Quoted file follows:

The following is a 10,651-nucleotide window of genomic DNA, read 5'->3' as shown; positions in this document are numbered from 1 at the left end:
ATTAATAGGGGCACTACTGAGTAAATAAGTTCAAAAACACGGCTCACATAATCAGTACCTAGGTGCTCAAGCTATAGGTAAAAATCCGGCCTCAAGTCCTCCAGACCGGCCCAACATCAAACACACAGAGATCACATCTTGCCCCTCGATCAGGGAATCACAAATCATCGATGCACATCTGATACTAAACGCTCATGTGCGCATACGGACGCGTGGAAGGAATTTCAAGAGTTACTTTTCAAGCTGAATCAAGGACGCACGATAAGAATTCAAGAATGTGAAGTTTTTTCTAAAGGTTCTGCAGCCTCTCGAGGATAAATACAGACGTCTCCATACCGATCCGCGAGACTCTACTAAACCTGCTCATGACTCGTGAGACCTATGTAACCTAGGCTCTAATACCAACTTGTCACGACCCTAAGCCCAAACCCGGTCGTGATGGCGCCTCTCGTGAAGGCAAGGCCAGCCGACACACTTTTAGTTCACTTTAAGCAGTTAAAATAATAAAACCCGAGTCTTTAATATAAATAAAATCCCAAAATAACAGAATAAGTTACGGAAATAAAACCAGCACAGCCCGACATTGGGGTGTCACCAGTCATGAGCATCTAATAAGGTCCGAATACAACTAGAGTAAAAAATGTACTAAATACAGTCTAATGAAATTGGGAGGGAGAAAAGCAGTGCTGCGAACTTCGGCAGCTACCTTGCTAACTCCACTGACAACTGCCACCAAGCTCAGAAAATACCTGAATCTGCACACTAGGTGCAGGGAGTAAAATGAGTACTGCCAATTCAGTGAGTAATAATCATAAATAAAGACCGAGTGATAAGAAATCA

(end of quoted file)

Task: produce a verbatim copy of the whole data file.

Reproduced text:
The following is a 10,651-nucleotide window of genomic DNA, read 5'->3' as shown; positions in this document are numbered from 1 at the left end:
ATTAATAGGGGCACTACTGAGTAAATAAGTTCAAAAACACGGCTCACATAATCAGTACCTAGGTGCTCAAGCTATAGGTAAAAATCCGGCCTCAAGTCCTCCAGACCGGCCCAACATCAAACACACAGAGATCACATCTTGCCCCTCGATCAGGGAATCACAAATCATCGATGCACATCTGATACTAAACGCTCATGTGCGCATACGGACGCGTGGAAGGAATTTCAAGAGTTACTTTTCAAGCTGAATCAAGGACGCACGATAAGAATTCAAGAATGTGAAGTTTTTTCTAAAGGTTCTGCAGCCTCTCGAGGATAAATACAGACGTCTCCATACCGATCCGCGAGACTCTACTAAACCTGCTCATGACTCGTGAGACCTATGTAACCTAGGCTCTAATACCAACTTGTCACGACCCTAAGCCCAAACCCGGTCGTGATGGCGCCTCTCGTGAAGGCAAGGCCAGCCGACACACTTTTAGTTCACTTTAAGCAGTTAAAATAATAAAACCCGAGTCTTTAATATAAATAAAATCCCAAAATAACAGAATAAGTTACGGAAATAAAACCAGCACAGCCCGACATTGGGGTGTCACCAGTCATGAGCATCTAATAAGGTCCGAATACAACTAGAGTAAAAAATGTACTAAATACAGTCTAATGAAATTGGGAGGGAGAAAAGCAGTGCTGCGAACTTCGGCAGCTACCTTGCTAACTCCACTGACAACTGCCACCAAGCTCAGAAAATACCTGAATCTGCACACTAGGTGCAGGGAGTAAAATGAGTACTGCCAATTCAGTGAGTAATAATCATAAATAAAGACCGAGTGATAAGAAATCA